I sat down with Kelley to ask what motivates him on these crusades and whether he gets the obvious irony of his involvement: the idea that a disgraced former public official accused of any number of shady dealings is now reinventing himself as a soldier of the public trust.

I would have asked him why he had no witnesses to present to back up his allegations about document shredding and Wilson’s alleged canoodling. Maybe his sources are reluctant to speak on the record, perhaps because they fear reprisals. Maybe he’s bluffing. I don’t know, but that’s what I would have asked.

Metro asks consultant to investigate Wilson allegations

We’ll see if there’s anything to the hype.

A consultant with expertise in identifying business fraud will investigate allegations that Metro’s chief executive used public funds in an inappropriate relationship with his assistant, the agency announced today.

David Wolff, the Metropolitan Transit Authority’s board chairman, asked Jeff Harfenist, a managing director of UHY Advisors, to conduct the inquiry, Metro said in a statement.

The investigation stems from comments made during a March 10 civil court hearing by Michael West, who represents attorney and former City Controller Lloyd Kelley in an open-records lawsuit against Metro.

Well, at least Kelley will get something for his trouble, even if he couldn’t find a witness. I have no idea what this may turn up – again, despite the lack of evidence, it is entirely possible that Kelley is right, and it is entirely possible that he is full of it – but Harfenist seems to have solid credentials, so we’ll see. Hair Balls has more.

Got evidence?

If you saw Wednesday night’s rather sensational coverage of the allegations that Metro CEO Frank Wilson had an “improper” relationship with an employee, you would have come away with the impression that things were about to go all Chuck Rosenthal at that agency. But if you read this Houston Politics post about that hearing, you might wonder what all the fuss is about.

During Wednesday’s hearing in the open records lawsuit against the Metropolitan Transit Authority, an attorney for lawyer and former City Controller Lloyd Kelley acknowledged that he had no witnesses ready to testify that the transit agency had destroyed specific documents his client had requested.

Instead, attorney Michael West told state District Judge Al Bennett that Metro couldn’t be trusted to comply with the court’s order not to destroy any documents. West also said he could produce witnesses who would testify that Metro officials — particularly its chief executive, Frank Wilson — had strong motives to hide or shred documents Kelley wanted to see.

When Bennett questioned West about this, West stated in open court that Wilson had a “personal relationship that is inappropriate” with his chief of staff, Joanne Wright.

When I asked West later if by “inappropriate” he meant a romantic or sexual relationship, he said he wasn’t certain.

So Kelley has no witnesses to testify that any documents or emails he’s requested have actually been destroyed as he’s loudly been alleging for weeks now, and the best he can do is produce someone to testify that Wilson had motive to destroy documents – the documents he can’t find anyone to say were destroyed – because these documents might have to do with an inappropriate relationship, the nature of which he’s not sure about. It sounds a lot less sensational when you put it that way, doesn’t it?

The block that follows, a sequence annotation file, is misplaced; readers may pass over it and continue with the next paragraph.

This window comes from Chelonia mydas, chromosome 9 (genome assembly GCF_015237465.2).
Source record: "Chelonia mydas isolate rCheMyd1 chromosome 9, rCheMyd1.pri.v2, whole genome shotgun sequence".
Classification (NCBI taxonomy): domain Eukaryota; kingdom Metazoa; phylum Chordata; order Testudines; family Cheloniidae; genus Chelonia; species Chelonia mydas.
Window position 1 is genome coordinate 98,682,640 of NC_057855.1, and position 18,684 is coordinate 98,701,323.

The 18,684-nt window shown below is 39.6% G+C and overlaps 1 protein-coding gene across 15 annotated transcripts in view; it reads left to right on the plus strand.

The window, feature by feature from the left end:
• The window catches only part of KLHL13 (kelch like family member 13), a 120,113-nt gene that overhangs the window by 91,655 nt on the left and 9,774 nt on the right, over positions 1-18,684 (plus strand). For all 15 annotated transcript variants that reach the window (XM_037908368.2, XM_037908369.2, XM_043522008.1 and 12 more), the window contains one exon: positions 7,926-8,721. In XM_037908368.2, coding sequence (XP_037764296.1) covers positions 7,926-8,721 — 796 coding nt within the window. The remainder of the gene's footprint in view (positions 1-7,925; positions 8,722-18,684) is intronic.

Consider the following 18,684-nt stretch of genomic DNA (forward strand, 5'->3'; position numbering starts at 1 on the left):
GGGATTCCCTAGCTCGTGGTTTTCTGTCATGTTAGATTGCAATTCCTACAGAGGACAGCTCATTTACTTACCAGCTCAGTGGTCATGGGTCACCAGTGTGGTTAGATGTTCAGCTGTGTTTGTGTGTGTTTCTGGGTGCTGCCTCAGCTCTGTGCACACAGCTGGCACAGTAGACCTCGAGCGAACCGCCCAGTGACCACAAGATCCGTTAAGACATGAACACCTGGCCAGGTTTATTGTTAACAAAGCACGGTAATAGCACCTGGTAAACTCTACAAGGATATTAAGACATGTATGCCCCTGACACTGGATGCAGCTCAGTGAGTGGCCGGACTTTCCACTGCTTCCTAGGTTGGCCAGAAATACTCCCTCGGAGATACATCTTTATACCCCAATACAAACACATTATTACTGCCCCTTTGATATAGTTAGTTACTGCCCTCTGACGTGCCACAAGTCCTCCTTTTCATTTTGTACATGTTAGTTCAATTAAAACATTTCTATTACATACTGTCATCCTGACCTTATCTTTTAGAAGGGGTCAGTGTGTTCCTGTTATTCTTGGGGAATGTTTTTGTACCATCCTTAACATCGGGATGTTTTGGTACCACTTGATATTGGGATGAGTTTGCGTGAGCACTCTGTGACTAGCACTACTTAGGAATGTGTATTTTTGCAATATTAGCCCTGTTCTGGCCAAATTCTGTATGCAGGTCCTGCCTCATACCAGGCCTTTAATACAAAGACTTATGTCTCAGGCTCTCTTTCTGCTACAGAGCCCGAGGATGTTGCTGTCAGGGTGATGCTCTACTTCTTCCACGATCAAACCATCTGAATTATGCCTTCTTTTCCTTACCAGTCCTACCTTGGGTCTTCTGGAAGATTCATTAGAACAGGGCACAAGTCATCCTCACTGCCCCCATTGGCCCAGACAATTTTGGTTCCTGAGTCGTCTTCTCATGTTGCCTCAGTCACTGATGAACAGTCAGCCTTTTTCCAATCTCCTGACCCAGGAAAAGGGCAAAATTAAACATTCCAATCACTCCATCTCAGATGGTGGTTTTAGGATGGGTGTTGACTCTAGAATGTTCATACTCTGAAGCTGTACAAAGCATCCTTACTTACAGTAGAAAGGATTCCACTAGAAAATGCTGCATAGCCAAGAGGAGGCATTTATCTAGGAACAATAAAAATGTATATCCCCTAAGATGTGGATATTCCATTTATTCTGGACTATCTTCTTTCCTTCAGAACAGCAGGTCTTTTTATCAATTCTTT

This doesn’t mean that documents weren’t shredded, or that Wilson didn’t have an inappropriate relationship with Wright. All the things Kelley is alleging may be true. But he’s not acting like a man who has evidence of the charges he’s made, he’s acting like a man who’s hoping to find evidence of them. Those are two different stories.

Metro CEO accused of inappropriate relationship with employee

Well, at least we now have some idea of what Lloyd Kelley has been looking for.

The president and CEO of the Metropolitan Transit Authority was accused in open court Wednesday of having an improper relationship with a female employee who works for him. That alleged relationship may include taxpayer-funded trips to Spain, additional compensation and benefits, and other items the public paid for with tax dollars, according to the attorney for former Houston Controller Lloyd Kelley.

Attorney Michael West, who represents Kelley, told Judge Al Bennett he has information which leads him to believe Metro President Frank Wilson had substantial motivation to keep specific documents or e-mails from coming out.

Kelley had previously sued Metro, alleging it improperly destroyed public documents related to a public information request from Kelley.

Insert your own Chuck Rosenthal joke here. The difference at this point is that the allegations about Rosenthal’s abuses were concurrent with the discovery of the emails. We don’t have the emails here, maybe because they’ve been destroyed and maybe because they don’t actually exist. For what it’s worth, the KHOU broadcast I saw said that Metro continues to deny the allegations. I sure hope they’re right, but none of this looks good.

Criminal probe of Metro document shredding begins

I can’t wait to see how this turns out.

The Harris County District Attorney’s Office has begun a criminal investigation into allegations that the Metropolitan Transit Authority improperly destroyed public documents, a prosecutor confirmed Friday.

The statement by Terese Buess, the head of the district attorney’s public integrity division, came during a hearing that ended with a new civil court order against Metro not to destroy any further documents, and with the prospect of forensic examinations of the transit agency’s computers.